0 Votes

    • BA
      Jul, 2014
      Bill
      Collection efforts by the insurance company for this type of judgment against your husband can't touch the disability or public assistance monies. The creditor could potentially come after a bank account or certain assets in your husband's name.

      You mentioned residing in Oregon. Read the Bills.com article Oregon Collection Laws to learn more about your rights and liabilities as an Oregon resident.
      0 Votes

  • JS
    Jun, 2014
    Jodie
    I'm in Ohio and receive direct deposited child support in my bank account. Can a creditor take any of it out of my account?
    0 Votes

    • BA
      Jun, 2014
      Bill
      The child support money should be protected from any creditor. Issues can arise when other money is co-mingled in the account. Speak with your bank manager, to make sure that there is a note attached to your account. It may be wise to have an account that holds only the child-support money.
      0 Votes

  • LB
    May, 2014
    LU
    I live in NY, my spouse has a private Sallie Mae Loan, about to go in collection. Should we let it get to collection and deal with them instead of dealing directly with Sallie Mae, whom does not seem to budge on the lowest amount that can be paid. They are asking for 230 a month and that's too much for us, we are 4 payments late. We were paying that but it was not making any effect on the amount.
    0 Votes

    • BA
      May, 2014
      Bill
      A collection agent could choose to be just as inflexible as Sallie Mae. What you face, whomever is trying to collect, is a possible lawsuit and judgment if you default on the loan. In New York, the maximum garnishment allowed on wages is 10% of your disposable income. Figure out that amount. Don't agree to any payment greater, if you are not confident that you can make it.
      0 Votes

  • CT
    May, 2014
    Carol
    I divorced in 2002 after many years of marriage. My spouse refused to work and we were in debt. I defaulted on one credit card and he defaulted on two. He also let them reposes our new truck. I know that a bill was sent back in 1999 saying we owed $10,000 after they sold the truck. For years his credit card debt was on my credit report even though I never was a user on the accounts. Now I am remarried and rebuilding my credit. Today a collection agency called to say I owed the money for my credit card. I was not nice to her and told her to never call me again that I had been divorced for 12 years. I should have been a little nicer although I am glad I didn't say much. When she asked me if the four digits she read out were my last four SS I never answered and she continued. She knew how much credit I have these days and that is what threw me off. Now I want to know if in the state of Georgia if the statute of limitations has run out. Can they take money from my account without my permission? I am not aware of any judgements against me unless it was from the truck and I just don't know. My name is on our house now and I am afraid they will put a lien on the house. Can they sue me after all these years? Can they take my money from my accounts? Can they put a lien on my home?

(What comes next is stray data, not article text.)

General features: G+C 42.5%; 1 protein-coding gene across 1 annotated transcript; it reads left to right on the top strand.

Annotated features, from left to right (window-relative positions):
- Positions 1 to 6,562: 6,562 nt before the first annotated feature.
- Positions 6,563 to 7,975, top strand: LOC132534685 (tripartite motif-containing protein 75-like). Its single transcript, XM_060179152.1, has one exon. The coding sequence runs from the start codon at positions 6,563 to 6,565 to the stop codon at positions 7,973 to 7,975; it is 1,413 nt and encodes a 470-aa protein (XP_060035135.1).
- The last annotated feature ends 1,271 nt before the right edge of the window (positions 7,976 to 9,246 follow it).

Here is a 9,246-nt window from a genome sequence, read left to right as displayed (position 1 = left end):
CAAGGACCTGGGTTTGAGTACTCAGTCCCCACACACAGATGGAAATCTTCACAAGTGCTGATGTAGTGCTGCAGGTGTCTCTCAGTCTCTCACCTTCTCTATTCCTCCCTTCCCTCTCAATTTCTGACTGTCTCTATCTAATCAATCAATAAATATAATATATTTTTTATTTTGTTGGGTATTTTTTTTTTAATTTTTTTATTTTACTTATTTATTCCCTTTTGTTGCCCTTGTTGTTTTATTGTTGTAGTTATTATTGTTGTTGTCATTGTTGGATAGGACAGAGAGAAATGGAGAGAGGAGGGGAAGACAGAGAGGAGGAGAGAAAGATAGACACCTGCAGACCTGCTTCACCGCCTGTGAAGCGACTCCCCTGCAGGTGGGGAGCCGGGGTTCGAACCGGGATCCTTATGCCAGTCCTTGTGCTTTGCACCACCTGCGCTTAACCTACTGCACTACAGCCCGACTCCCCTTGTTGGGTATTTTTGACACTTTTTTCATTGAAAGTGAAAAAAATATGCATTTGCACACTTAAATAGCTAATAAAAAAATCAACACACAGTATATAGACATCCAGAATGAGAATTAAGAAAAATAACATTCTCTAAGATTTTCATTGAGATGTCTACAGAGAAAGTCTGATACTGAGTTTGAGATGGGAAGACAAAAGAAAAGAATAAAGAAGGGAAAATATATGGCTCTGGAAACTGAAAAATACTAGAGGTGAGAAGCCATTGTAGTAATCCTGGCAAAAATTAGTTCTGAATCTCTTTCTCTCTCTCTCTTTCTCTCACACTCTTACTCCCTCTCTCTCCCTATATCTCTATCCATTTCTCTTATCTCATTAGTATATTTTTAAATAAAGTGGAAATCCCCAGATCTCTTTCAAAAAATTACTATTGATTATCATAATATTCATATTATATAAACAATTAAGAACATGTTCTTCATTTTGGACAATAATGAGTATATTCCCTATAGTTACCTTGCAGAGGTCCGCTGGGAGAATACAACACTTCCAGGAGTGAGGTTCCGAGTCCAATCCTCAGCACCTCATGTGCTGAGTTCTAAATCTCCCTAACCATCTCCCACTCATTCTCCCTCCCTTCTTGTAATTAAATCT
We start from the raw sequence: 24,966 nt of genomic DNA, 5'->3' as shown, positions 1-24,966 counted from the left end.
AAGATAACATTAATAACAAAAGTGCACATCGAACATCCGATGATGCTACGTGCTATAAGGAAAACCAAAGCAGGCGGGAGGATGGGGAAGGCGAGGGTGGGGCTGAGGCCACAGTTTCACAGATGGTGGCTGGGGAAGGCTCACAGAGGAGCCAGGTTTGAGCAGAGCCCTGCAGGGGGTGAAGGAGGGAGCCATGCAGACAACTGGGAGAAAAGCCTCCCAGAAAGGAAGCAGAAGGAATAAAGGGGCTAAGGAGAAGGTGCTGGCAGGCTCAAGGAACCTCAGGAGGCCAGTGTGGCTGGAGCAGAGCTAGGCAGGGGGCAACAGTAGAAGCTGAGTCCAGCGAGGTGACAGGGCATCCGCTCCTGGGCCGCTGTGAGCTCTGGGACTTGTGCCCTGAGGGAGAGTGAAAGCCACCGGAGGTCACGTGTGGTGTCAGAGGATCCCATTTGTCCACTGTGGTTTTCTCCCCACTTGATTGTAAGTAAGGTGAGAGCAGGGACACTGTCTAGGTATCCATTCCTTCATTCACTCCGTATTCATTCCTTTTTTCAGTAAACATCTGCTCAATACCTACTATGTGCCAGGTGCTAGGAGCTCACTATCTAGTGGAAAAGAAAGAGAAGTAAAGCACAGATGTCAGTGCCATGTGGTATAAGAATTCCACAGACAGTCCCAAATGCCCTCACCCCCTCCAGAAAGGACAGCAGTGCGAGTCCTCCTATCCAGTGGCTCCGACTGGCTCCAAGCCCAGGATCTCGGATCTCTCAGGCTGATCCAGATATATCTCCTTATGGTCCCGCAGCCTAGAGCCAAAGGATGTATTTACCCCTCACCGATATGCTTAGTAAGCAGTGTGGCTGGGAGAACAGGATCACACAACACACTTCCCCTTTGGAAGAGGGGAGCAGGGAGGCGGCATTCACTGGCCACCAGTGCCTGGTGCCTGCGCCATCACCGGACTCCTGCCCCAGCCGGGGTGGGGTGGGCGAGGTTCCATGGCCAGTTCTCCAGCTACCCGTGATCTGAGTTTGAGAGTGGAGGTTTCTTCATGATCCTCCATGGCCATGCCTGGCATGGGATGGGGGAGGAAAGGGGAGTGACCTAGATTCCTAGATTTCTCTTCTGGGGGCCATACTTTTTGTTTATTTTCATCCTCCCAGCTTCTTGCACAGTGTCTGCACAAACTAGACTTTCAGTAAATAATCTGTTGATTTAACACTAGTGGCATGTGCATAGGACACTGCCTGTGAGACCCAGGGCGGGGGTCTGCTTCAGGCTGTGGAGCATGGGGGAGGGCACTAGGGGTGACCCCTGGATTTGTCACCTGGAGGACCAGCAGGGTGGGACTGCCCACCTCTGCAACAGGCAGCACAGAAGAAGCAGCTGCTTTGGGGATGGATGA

0 Votes

    • BA
      May, 2014
      Bill
      You mentioned Georgia. Under Georgia law, written contracts have a 6-year statute of limitations.

      Just because someone happens to know the last four numbers of your Social Security number does not mean you owe them money. Just because they have access to your credit report and know your account balances doesn't mean they have a legal right to collect money from you.

      What to do? Take these four steps:
      1. Validate the debt. A debt that cannot be validated cannot be collected. Roughly half of all collection accounts cannot be validated, so it is worth your time to validate the accounts that went delinquent when you divorced.
      2. Review your state's statute of limitations rules. When the clock for your state's statute of limitations for written contracts expires, which it appears to have here, then send the collection agent a cease communications notice.
      3. If the collection agent validates the debt, and the statute of limitations clock has not expired, then negotiate a settlement to the debt. A settlement can be for less than the amount the collection agent claims you owe.
      4. If you receive a notice of a lawsuit, consult with a lawyer to file an answer. Ignoring a lawsuit will not make it go away and will almost certainly make your situation worse.

      Under the Fair Debt Collection Practices Act, a collection agent may not add fees or interest to a collection account, unless the fees or interest are mentioned in the contract the consumer signed with the original creditor. Because most collection agents cannot produce a copy of the original contract the consumer signed, courts usually do not allow collection agents to add fees to their collection accounts. In other words, just because a collection agent adds mystery fees to your account doesn't mean you're legally obligated to pay them.

      Read Georgia Collection Laws to learn more about your rights and liabilities as Georgia resident.

      0 Votes

  • LJ
    Apr, 2014
    Laura
    My husband and I currently reside in Texas. I lost my job and his hours have been cut. We have not been able to pay our consumer loans. We have also not been able to pay a couple of our credit cards. We're about to move to Arizona. I know in the state of Texas consumer loans cannot garnish your wages, but once we get into Arizona would they be able to garnish our wages from debt we owe in Texas?
    0 Votes

    • BA
      Apr, 2014
      Bill
      Read the Bills.com article Arizona Collection Laws to learn more about the rights and liabilities of Arizona residents. Please ask any follow-up questions you may have about Arizona law on the page just mentioned.
      0 Votes